In much of the Gulf, the summer is often a slow period for business. But this year, Kuwait has witnessed unprecedented levels of activity in its power and water industries.
In the space of a few weeks, from late August to mid September, the government has launched the country’s first ever independent water and power project (IWPP) at Al-Zour, awarded the long-delayed Subiya power plant scheme, and given the go-ahead to another overdue power and water project at Al-Zour North.
Just as foreign contractors were losing hope that Kuwait would ever make progress in its power and water sector, the country’s politicians appear to be addressing the pressing need to upgrade their utilities.
International companies will be hoping this sudden burst of activity does not end as abruptly as it began. After years of stagnation, Kuwait must maintain its momentum as some foreign investors are already sceptical.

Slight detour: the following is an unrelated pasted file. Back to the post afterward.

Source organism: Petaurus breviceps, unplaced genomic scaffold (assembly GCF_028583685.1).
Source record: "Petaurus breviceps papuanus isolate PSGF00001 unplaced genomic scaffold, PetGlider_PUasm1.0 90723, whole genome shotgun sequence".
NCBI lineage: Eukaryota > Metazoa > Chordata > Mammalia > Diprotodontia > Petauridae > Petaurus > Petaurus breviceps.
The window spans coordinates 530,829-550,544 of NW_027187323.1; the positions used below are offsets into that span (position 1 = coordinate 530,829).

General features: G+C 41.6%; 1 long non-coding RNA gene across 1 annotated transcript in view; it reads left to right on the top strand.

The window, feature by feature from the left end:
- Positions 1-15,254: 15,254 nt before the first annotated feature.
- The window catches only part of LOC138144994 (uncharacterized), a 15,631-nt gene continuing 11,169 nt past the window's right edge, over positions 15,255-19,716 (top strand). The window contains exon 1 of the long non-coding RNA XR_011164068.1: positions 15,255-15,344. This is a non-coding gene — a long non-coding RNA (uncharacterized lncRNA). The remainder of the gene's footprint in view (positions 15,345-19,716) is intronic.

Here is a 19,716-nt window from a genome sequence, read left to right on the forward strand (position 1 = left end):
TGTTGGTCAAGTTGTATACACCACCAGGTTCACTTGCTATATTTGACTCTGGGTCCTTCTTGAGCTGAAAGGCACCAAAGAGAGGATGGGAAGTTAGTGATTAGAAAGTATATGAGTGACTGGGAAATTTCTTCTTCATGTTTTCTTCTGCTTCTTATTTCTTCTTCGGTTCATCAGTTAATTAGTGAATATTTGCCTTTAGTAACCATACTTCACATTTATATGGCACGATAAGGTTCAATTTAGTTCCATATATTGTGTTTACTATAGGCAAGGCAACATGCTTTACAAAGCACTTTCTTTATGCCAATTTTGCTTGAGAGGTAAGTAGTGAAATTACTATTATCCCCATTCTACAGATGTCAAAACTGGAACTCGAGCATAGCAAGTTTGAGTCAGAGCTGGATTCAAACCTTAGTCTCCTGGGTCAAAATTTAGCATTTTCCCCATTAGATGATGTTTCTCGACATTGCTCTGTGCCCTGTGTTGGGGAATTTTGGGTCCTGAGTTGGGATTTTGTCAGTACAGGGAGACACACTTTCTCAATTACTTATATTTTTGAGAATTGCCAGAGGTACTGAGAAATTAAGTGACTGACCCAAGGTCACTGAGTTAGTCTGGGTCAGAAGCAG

Kuwait’s reputation has suffered in recent years as a result of frequent project delays and cancellations in virtually every sector of the economy. The decision by US oil company Chevron Corporation to close its local office after pulling out of negotiations with state-run Kuwait Petroleum Corporation earlier this year did nothing for the country’s image.
The onus is now on the government to show that Kuwait is open for business. Successfully implementing the Al-Zour IWPP would be a big step in that direction.